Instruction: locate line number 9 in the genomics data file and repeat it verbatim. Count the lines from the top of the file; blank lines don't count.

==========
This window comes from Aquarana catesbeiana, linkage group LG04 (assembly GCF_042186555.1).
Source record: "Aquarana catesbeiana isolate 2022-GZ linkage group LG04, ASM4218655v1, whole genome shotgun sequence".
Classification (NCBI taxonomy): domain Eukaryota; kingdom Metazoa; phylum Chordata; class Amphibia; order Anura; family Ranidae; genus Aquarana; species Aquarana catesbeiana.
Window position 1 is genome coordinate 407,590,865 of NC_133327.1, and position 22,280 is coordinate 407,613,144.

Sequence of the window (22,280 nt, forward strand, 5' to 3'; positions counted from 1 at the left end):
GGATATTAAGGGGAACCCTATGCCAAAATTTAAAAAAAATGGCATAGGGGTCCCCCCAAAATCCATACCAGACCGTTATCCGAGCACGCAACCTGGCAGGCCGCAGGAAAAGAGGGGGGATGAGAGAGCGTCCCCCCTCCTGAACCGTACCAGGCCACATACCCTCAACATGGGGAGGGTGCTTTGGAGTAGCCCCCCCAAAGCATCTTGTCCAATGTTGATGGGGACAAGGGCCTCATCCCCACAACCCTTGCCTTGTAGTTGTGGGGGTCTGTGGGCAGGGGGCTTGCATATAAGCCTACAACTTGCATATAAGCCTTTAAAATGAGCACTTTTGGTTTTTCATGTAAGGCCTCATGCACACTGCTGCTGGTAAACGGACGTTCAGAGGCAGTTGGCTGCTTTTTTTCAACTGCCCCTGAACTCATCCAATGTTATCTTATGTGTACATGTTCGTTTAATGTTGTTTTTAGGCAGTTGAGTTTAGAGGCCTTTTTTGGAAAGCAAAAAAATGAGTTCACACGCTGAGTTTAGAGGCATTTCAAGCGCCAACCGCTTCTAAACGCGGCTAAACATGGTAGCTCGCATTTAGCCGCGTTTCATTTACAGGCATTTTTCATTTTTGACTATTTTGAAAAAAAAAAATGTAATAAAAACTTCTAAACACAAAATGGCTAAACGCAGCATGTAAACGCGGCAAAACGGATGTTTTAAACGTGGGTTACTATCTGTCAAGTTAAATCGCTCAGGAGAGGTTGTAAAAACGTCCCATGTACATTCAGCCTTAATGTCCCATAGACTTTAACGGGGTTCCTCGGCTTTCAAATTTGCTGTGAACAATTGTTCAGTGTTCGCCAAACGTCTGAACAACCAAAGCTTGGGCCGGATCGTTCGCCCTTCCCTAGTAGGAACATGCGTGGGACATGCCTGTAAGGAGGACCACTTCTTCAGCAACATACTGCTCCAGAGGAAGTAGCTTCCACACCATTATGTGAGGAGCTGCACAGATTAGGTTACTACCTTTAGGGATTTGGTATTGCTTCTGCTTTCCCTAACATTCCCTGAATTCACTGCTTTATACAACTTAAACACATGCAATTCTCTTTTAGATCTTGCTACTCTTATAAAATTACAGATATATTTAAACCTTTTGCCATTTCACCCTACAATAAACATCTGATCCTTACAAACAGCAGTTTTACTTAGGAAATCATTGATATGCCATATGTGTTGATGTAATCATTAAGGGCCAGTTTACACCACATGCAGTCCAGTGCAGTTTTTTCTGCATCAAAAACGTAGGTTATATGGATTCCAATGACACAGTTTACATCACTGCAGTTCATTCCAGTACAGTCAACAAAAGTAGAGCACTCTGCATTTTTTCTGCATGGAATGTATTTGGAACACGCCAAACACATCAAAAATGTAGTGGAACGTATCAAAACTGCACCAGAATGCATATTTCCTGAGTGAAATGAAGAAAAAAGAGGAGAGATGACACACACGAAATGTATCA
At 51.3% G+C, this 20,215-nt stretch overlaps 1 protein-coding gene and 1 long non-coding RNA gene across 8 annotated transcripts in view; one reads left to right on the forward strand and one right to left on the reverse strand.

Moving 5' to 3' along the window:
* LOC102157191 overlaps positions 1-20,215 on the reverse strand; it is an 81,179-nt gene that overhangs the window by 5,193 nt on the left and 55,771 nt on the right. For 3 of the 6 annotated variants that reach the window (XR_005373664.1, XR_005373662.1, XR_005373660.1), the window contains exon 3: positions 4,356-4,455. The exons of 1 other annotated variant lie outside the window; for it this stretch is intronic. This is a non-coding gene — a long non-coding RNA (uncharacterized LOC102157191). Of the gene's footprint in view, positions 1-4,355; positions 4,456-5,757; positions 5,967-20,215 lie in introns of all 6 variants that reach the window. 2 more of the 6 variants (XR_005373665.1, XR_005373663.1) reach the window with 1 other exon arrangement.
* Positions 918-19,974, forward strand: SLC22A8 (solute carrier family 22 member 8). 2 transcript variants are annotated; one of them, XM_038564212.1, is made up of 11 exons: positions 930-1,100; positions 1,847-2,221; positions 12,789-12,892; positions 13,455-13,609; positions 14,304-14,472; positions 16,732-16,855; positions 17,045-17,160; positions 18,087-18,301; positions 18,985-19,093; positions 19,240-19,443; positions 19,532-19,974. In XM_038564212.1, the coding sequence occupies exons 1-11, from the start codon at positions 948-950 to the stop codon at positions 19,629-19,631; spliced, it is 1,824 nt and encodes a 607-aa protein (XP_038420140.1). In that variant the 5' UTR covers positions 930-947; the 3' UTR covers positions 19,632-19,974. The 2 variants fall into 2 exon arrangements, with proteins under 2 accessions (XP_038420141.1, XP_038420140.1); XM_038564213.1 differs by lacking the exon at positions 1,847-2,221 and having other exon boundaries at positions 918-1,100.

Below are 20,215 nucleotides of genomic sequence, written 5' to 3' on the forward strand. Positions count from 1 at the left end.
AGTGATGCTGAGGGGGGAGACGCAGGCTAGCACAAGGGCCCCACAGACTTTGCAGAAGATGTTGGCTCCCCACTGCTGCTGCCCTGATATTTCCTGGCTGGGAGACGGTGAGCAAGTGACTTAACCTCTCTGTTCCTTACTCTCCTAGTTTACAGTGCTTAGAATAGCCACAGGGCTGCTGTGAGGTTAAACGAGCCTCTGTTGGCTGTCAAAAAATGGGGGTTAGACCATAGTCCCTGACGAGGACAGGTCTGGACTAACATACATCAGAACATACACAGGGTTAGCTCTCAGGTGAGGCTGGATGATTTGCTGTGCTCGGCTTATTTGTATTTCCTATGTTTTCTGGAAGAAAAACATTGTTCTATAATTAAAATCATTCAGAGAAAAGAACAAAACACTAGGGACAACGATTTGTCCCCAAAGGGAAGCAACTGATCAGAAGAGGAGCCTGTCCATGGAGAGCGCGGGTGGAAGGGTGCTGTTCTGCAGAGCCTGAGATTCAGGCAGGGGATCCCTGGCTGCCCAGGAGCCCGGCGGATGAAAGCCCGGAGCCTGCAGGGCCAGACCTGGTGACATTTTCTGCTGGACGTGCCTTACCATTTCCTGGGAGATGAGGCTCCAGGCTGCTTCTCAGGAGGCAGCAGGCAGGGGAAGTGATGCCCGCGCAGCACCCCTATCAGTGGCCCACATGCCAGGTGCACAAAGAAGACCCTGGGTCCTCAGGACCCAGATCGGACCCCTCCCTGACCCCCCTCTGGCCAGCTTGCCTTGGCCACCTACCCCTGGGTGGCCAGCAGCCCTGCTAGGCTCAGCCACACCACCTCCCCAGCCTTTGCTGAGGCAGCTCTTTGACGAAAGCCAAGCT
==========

* LOC102157191 overlaps positions 1-20,215 on the reverse strand; it is an 81,179-nt gene that overhangs the window by 5,193 nt on the left and 55,771 nt on the right. For 3 of the 6 annotated variants that reach the window (XR_005373664.1, XR_005373662.1, XR_005373660.1), the window contains exon 3: positions 4,356-4,455. The exons of 1 other annotated variant lie outside the window; for it this stretch is intronic. This is a non-coding gene — a long non-coding RNA (uncharacterized LOC102157191). Of the gene's footprint in view, positions 1-4,355; positions 4,456-5,757; positions 5,967-20,215 lie in introns of all 6 variants that reach the window. 2 more of the 6 variants (XR_005373665.1, XR_005373663.1) reach the window with 1 other exon arrangement.